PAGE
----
This article was written by Jo Dodd, Ian Paterson and Rhys Casey.
The difficulties the mutual sector currently faces in raising capital will be substantially reduced if the amendments to the Corporations Act proposed yesterday by the government are implemented.
Our Alert in November 2017 highlighted the challenges faced by mutual entities in raising capital without losing their mutual status, due to uncertainty around application of the demutualisation provisions in the Corporations Act.
The Hammond Report which was released in July 2017 recommended (among other things) that the government consider the effectiveness of the demutualisation provisions in Part 5 of Schedule 4 of the Corporations Act and include in the Corporations Act a definition of a mutual entity. The proposed amendments respond to those recommendations and are intended to enable the mutual sector to raise capital without the risk of triggering a demutualisation.
The amendments proposed are straightforward, with two simple changes to the Corporations Act envisaged:
- A new definition of “mutual entity” is to be inserted in Division 6 of Part 1.2 of the Corporations Act. A “mutual entity” would be a company registered under the Corporations Act that provides each member with no more than one vote.
- The demutualisation provisions in Part 5 of Schedule 4 of the Corporations Act would be triggered only on constitutional changes that would result in a mutual entity no longer being a mutual entity (as per the new definition).
Implications for mutuals and cooperatives
Provided that a mutual entity’s constitution gives each of its members no more than one vote, it will satisfy the proposed definition.
Many mutual constitutions have their own demutualisation approval provisions, so these would still need to be taken into account in determining whether a demutualisation would be triggered by a capital issuance or other corporate action (unless they are removed with member approval). Nevertheless, if enacted, the amendments will remove the uncertainty in the Corporations Act.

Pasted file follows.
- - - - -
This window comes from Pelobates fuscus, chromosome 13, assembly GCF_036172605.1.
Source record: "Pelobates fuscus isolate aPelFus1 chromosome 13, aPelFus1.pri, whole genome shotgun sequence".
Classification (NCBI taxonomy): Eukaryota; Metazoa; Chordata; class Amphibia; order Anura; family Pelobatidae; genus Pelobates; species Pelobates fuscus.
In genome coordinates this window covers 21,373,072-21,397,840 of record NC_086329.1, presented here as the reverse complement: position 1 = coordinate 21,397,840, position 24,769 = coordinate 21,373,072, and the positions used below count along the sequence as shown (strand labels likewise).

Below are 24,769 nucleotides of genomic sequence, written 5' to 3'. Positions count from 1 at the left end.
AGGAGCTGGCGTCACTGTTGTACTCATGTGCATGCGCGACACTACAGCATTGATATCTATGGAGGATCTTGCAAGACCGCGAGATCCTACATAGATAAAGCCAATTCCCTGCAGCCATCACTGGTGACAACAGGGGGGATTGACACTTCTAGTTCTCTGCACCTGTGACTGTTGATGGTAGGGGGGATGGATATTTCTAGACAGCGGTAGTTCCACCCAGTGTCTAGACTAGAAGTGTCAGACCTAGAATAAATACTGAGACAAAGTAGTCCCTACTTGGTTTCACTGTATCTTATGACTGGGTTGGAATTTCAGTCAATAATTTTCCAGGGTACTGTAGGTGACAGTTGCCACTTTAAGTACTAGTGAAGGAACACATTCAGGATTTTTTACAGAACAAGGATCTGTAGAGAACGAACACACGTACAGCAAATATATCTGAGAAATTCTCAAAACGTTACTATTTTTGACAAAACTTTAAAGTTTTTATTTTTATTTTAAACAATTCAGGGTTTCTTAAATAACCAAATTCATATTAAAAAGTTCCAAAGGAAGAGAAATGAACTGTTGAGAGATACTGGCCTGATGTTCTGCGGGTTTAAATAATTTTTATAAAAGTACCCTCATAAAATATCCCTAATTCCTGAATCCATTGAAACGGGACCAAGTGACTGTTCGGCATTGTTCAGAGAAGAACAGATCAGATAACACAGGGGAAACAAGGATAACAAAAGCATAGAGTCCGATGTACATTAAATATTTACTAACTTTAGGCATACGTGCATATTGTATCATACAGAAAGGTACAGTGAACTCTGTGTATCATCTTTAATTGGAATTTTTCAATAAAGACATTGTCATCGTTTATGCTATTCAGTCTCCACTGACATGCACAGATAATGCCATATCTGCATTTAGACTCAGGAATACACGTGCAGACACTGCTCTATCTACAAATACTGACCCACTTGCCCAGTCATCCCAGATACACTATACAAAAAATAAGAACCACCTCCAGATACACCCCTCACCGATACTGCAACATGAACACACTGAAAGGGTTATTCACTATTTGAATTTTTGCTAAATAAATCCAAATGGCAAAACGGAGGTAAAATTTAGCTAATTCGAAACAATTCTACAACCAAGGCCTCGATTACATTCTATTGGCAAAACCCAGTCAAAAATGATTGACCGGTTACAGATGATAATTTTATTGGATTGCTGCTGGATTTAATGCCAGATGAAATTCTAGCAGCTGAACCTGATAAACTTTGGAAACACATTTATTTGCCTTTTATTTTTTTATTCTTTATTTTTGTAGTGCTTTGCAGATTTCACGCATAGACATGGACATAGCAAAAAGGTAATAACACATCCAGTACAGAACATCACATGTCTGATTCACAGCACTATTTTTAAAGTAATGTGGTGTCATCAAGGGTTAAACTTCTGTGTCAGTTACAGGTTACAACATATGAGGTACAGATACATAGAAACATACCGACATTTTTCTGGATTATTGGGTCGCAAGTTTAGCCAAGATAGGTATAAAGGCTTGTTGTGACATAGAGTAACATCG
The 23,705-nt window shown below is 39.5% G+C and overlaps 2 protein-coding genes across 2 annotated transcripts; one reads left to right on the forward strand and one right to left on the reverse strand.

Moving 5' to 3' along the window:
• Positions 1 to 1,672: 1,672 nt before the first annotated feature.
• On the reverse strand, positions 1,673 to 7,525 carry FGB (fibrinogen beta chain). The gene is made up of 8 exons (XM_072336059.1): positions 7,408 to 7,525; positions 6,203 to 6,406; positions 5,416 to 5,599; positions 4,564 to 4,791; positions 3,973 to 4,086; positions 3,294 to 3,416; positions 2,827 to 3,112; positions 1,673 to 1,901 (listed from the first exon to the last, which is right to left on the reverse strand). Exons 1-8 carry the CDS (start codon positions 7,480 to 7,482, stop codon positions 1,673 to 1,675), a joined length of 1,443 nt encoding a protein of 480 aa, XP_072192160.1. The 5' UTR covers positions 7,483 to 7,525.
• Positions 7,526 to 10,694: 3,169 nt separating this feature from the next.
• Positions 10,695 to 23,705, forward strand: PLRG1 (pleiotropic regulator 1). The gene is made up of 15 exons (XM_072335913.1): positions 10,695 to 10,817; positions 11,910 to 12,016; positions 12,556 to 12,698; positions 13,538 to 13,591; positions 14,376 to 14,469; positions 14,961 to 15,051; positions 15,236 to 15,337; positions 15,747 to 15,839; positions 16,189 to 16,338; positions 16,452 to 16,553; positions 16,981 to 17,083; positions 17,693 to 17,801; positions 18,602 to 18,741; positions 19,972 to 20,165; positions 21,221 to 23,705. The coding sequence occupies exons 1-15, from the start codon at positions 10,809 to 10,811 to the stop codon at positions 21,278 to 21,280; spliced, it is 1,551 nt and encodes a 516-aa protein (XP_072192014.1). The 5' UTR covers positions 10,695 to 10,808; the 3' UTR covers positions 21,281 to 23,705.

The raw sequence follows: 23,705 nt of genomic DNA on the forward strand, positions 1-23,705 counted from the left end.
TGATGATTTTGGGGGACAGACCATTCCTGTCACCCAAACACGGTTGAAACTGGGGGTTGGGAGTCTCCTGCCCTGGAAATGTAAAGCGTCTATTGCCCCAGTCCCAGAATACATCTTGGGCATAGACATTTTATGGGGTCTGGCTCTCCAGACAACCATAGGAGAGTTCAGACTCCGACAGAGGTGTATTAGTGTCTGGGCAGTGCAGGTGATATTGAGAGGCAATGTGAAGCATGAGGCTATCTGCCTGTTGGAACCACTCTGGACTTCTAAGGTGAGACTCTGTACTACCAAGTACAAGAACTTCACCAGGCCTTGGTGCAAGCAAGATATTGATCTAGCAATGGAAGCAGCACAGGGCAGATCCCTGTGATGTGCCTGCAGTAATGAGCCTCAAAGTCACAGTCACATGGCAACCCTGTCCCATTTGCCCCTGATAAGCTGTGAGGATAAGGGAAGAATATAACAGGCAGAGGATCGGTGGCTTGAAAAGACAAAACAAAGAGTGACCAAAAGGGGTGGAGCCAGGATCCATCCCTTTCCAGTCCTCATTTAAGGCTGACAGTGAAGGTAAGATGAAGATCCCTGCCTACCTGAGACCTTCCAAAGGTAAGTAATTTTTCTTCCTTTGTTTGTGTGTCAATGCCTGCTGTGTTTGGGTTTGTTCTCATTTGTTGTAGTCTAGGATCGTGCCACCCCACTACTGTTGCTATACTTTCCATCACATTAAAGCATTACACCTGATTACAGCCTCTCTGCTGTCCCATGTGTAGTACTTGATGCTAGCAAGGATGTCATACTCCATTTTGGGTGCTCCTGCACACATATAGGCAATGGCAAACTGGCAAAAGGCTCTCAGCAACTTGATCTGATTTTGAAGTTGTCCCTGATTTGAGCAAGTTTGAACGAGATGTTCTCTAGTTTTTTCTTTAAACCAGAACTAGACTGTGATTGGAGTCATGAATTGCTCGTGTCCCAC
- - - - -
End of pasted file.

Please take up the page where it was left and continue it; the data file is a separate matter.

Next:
The amendments contemplate that ASIC will no longer have the power to exempt entities from Part 5 of Schedule 4 in light of the simplified definition. This will presumably also mean that ASIC’s Regulatory Guide 147 will no longer be relevant (although we note that proposed section 51M of the Corporations Act is consistent with the governance relationship test in paragraph 40 of RG 147). Given mutual entities come in all shapes and sizes across almost every sector of the Australian economy, including banking and finance, health, aged care, housing, insurance and agriculture, there may be utility in retaining an exemption power to cater for the “known unknowns” as mutuals seek to innovate, invest and compete.
While the proposed amendments should remove the uncertainty around the triggering of a demutualisation under the Corporations Act, any membership interest will still need to be made commercially attractive (and have voting rights limited in accordance with the Corporations Act definition). Further, regulated financial institutions will still be subject to APRA’s prudential requirements (e.g. the requirements which apply to mutual ADIs in relation to Mutual Equity Interests).
In this regard, Recommendation 5 of the Hammond Review suggested that the government consider the effectiveness of the demutualisation guidelines in the Banking Act. Under section 63(8) of the Banking Act, the Treasurer has a similar authority to that of ASIC under the Corporations Act to propose guidelines in respect of a potential demutualisation of an ADI. The Treasurer has currently delegated this authority to ASIC. If ASIC’s exemption power under the Corporations Act is removed, it will be necessary to consider how the Treasurer will exercise powers to approve any demutualisation of an ADI.
These amendments take significant strides towards addressing what the Hammond Report described as a “lack of recognition and understanding” leading to a “significant barrier to growth and accessing capital” in the mutual sector.
We welcome these amendments to the Corporations Act which should make accessing the capital markets easier for mutual entities.
Submissions on the proposed amendments are due by 1 November 2018. Should you wish to discuss these amendments, or the potential impact it may have on your business, please contact us.